Review the media of the Bradley case and consider how the case relates to social work professional ethics.
Bradley Family Episode 5 Program Transcript FEMALE SPEAKER: Sandy, listen. I wanted to follow up with you about something. Our client, Tiffany Bradley–SANDY: Uh-huh. FEMALE SPEAKER: Well, we’d like to use her photo in some of the materials that we’re putting together for our Teen First program, promoting who we are and the services we offer. She’d be great, don’t you think? [MUSIC PLAYING] SANDY: She’s trying to get on with her life. Having her picture used that way, she’d be like the poster child for human trafficking. We’d be making her a victim all over again. FEMALE SPEAKER: That’s a little over the top. Why don’t you ask her and get her opinion? Come on, don’t you think she should make up her own mind? It might make her feel empowered– show what a real survivor she is. SANDY: It feels too soon. I mean, she’s one phone call away from going back to her pimp. FEMALE SPEAKER: [SIGHS] Sandy, you cannot hold her hand forever. She should at least be given the chance to make up her own mind. SANDY: I really don’t want to do this. Besides, can you imagine what would happen if you put her on all your posters and she actually does go back to her old life on the streets? Teens First would look ridiculous
When working with clients, it is important to maintain professional boundaries to safeguard both you and your clients. Legislation such as HIPPA (Health Insurance Portability and Accountability Act of 1996) and the National Association of Social Workers Code of Ethics are specific in how you as a social worker should protect client information and safeguard confidentiality. Responding ethically in a professional situation may be clear in most situations, but not necessarily in all situations. Even though you have established laws and code of ethics to guide your decision-making process, you may still face ethical conflicts.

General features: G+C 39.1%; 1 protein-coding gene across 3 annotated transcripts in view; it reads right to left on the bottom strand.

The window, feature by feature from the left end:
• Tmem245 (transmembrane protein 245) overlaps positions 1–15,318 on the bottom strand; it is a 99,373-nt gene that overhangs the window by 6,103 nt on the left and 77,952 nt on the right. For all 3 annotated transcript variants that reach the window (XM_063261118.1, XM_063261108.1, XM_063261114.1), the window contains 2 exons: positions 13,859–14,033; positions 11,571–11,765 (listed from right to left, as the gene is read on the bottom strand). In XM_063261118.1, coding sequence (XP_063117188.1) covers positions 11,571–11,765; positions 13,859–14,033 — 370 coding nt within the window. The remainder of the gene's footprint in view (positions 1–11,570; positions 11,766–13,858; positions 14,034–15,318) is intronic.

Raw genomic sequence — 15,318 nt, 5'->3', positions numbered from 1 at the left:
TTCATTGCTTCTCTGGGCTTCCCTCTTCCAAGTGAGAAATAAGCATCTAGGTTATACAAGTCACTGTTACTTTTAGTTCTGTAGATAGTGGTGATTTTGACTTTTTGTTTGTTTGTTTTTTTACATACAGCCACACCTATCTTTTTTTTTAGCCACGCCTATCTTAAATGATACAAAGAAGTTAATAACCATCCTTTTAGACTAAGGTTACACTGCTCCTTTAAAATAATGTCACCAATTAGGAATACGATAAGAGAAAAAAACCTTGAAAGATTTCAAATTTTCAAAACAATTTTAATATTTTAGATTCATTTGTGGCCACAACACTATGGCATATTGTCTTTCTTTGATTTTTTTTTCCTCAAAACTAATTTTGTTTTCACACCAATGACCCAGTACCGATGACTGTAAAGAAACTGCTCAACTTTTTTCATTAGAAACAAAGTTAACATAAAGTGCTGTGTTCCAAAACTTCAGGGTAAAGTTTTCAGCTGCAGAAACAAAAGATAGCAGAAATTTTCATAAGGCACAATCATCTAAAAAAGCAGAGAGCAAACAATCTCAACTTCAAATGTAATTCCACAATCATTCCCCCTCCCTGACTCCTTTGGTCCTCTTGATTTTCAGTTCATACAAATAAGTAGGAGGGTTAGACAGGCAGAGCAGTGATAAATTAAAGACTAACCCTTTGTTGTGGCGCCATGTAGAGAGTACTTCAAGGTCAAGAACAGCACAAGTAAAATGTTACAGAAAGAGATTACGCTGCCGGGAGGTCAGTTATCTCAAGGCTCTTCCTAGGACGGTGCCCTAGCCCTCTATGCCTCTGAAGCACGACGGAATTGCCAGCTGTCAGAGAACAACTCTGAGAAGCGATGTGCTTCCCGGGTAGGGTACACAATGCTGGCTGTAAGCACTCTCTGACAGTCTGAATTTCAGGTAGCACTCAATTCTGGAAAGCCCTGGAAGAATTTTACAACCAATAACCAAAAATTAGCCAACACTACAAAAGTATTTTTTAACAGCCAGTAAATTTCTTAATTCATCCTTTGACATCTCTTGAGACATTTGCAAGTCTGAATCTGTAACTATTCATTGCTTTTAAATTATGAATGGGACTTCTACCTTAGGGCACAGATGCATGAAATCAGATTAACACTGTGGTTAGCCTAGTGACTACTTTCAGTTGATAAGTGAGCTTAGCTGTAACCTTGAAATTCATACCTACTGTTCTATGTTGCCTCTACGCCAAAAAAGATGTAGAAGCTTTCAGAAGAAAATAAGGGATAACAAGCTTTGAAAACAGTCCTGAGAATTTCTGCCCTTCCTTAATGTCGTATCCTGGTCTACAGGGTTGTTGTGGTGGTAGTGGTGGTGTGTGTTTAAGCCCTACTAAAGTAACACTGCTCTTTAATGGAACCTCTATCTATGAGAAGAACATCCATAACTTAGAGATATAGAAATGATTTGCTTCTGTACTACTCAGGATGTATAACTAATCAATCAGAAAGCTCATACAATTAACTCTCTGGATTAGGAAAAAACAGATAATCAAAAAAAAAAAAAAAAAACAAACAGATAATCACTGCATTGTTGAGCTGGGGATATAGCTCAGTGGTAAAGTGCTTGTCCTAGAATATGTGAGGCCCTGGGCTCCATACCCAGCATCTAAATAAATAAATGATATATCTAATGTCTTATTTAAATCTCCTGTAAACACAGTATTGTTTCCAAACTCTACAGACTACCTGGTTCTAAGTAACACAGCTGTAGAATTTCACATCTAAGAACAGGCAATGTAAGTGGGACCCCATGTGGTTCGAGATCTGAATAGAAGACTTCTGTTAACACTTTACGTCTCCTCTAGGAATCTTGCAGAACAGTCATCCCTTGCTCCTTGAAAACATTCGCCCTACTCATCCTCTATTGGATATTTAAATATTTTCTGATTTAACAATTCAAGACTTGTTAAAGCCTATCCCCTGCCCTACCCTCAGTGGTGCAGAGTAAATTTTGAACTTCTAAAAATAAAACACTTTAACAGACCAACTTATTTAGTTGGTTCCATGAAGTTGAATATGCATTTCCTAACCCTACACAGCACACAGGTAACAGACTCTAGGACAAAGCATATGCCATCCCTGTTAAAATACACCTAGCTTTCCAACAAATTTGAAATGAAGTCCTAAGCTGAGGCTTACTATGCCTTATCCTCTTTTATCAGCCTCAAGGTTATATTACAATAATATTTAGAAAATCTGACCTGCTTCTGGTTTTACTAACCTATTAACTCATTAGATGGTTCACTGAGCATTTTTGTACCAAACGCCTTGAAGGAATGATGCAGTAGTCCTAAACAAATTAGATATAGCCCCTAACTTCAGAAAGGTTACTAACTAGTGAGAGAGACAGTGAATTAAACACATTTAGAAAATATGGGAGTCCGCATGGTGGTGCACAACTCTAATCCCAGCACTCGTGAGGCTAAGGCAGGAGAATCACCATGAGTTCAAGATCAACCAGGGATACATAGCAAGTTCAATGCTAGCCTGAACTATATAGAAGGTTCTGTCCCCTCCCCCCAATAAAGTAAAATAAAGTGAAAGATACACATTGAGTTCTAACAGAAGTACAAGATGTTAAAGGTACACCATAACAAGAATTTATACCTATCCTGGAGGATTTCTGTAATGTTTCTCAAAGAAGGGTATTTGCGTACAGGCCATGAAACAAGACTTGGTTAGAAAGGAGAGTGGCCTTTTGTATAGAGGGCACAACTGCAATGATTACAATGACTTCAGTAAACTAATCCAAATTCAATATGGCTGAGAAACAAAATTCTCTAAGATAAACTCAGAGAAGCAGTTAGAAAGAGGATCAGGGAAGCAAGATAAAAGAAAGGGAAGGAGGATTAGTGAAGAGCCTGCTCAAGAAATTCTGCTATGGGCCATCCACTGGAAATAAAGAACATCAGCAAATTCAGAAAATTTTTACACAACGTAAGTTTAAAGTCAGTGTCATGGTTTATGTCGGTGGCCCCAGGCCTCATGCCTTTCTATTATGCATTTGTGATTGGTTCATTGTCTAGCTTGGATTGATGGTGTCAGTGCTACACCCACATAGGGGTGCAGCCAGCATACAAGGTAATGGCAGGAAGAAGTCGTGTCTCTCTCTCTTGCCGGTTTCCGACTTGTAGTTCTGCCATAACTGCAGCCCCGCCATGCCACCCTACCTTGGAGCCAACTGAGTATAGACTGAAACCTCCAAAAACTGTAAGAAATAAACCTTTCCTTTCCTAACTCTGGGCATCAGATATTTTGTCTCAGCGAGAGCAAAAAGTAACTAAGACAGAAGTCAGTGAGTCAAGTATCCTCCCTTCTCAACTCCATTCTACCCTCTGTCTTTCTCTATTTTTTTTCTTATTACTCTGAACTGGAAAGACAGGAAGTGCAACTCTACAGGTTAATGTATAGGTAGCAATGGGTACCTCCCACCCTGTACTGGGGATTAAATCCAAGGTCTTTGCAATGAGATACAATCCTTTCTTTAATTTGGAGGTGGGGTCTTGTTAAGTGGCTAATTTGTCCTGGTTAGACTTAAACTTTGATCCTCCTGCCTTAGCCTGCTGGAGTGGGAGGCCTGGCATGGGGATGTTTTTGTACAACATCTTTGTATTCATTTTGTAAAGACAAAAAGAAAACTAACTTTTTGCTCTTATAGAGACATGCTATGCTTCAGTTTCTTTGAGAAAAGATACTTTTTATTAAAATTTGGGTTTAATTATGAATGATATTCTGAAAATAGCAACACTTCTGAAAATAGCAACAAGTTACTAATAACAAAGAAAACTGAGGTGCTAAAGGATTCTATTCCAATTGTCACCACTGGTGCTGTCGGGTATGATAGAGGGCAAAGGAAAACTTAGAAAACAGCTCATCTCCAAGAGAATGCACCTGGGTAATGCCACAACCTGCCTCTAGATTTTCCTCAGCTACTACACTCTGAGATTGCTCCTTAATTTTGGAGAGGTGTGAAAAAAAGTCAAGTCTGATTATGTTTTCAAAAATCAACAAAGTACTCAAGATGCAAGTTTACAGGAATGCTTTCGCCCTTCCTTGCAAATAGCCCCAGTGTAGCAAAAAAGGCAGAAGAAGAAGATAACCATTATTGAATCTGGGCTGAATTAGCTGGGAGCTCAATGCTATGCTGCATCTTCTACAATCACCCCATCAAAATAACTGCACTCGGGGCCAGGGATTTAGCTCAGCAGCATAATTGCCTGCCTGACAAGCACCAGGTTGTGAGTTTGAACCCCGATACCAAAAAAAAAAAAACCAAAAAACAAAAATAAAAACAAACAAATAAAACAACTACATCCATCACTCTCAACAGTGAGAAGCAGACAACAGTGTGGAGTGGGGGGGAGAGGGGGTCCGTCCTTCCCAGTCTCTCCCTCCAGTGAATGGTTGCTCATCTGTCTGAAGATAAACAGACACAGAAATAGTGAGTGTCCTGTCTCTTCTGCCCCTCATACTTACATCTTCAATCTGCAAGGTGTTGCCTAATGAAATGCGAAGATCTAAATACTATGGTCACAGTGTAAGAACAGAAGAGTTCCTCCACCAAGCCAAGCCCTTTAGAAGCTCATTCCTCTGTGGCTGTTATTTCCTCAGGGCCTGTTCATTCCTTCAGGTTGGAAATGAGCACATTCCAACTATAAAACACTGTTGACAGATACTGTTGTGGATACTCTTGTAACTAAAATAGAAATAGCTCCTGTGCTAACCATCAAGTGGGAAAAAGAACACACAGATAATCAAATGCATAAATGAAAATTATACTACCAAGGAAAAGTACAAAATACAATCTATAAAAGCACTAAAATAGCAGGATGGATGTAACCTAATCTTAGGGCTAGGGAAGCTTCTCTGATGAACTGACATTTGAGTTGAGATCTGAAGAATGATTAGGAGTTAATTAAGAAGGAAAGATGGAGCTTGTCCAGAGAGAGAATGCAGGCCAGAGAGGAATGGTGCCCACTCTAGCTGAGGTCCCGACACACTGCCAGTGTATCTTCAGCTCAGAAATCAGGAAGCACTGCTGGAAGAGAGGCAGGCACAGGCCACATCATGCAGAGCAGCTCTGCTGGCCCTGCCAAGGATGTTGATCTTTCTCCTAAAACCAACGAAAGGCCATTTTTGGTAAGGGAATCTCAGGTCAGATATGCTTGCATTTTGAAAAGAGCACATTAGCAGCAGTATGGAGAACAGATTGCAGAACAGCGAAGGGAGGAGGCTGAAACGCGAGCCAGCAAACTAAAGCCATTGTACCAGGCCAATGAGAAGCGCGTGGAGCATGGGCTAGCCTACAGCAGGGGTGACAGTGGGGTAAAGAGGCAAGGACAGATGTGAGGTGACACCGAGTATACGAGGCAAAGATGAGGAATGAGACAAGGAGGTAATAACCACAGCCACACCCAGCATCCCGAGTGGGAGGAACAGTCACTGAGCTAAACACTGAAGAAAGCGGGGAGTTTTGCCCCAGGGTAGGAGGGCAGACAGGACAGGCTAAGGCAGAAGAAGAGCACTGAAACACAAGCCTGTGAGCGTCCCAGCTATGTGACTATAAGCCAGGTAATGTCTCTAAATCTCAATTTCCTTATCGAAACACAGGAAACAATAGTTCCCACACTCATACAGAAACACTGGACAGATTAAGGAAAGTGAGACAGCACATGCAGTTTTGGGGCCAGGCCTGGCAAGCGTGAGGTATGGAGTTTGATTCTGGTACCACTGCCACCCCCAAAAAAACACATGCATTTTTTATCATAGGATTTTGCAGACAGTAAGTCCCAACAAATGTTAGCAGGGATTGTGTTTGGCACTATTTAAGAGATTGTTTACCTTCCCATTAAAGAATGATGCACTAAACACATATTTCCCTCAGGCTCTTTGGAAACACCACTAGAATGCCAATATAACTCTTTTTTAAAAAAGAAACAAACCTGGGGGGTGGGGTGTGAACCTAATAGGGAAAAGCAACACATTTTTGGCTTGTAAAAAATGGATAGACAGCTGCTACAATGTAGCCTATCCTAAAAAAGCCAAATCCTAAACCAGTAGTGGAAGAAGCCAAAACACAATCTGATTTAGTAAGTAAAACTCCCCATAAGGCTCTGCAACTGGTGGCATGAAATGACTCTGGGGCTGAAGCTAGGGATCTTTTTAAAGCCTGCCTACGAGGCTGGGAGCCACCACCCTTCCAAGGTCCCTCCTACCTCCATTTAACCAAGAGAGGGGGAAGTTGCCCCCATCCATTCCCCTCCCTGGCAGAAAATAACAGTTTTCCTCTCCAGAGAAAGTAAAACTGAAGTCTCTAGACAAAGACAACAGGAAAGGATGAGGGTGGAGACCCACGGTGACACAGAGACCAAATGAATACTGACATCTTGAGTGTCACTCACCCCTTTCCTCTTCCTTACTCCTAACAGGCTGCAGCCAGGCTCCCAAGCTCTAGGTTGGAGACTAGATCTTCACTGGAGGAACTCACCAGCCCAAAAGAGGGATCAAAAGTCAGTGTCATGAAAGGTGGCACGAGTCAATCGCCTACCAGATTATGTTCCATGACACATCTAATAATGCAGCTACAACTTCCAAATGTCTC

For this Discussion, review the media of the Bradley case and consider how the case relates to social work professional ethics.
Post the strategy you would use to address the Teen First director’s request if you
were the social worker in the Bradley case. Then, describe a hypothetical situation in which an organization’s decision conflicts with your personal/professional ethics but remains within the law. Explain how you would respond to this situation, and why.
Support your post with specific references to the resources. Be sure to provide full APA citations for your references. do not us outside resources.
Northouse, P. G. (2018). Introduction to leadership: Concepts and practice (4th ed.). Washington, DC: Sage.
Chapter 12, “Addressing Ethics in Leadership” (pp. 273-300)
Northouse, P. G. (2013). Leadership: Theory and practice (6th ed.). Los Angeles: Sage Publications.
Reprinted by permission of Sage Publications via the Copyright Clearance Center.
Chapter 16, “Leadership Ethics” (pp. 423–449)
Stephenson, M. O., Jr. (2011). Considering the relationships among social conflict, social imaginaries, resilience, and community-based organization leadership. Ecology and Society, 16(1). Retrieved from http://www.ecologyandsociety.org/vol16/iss1/art34/
National Association of Social Workers. (2014). Code of ethics. Retrieved from http://www.socialworkers.org/pubs/code/default.asp
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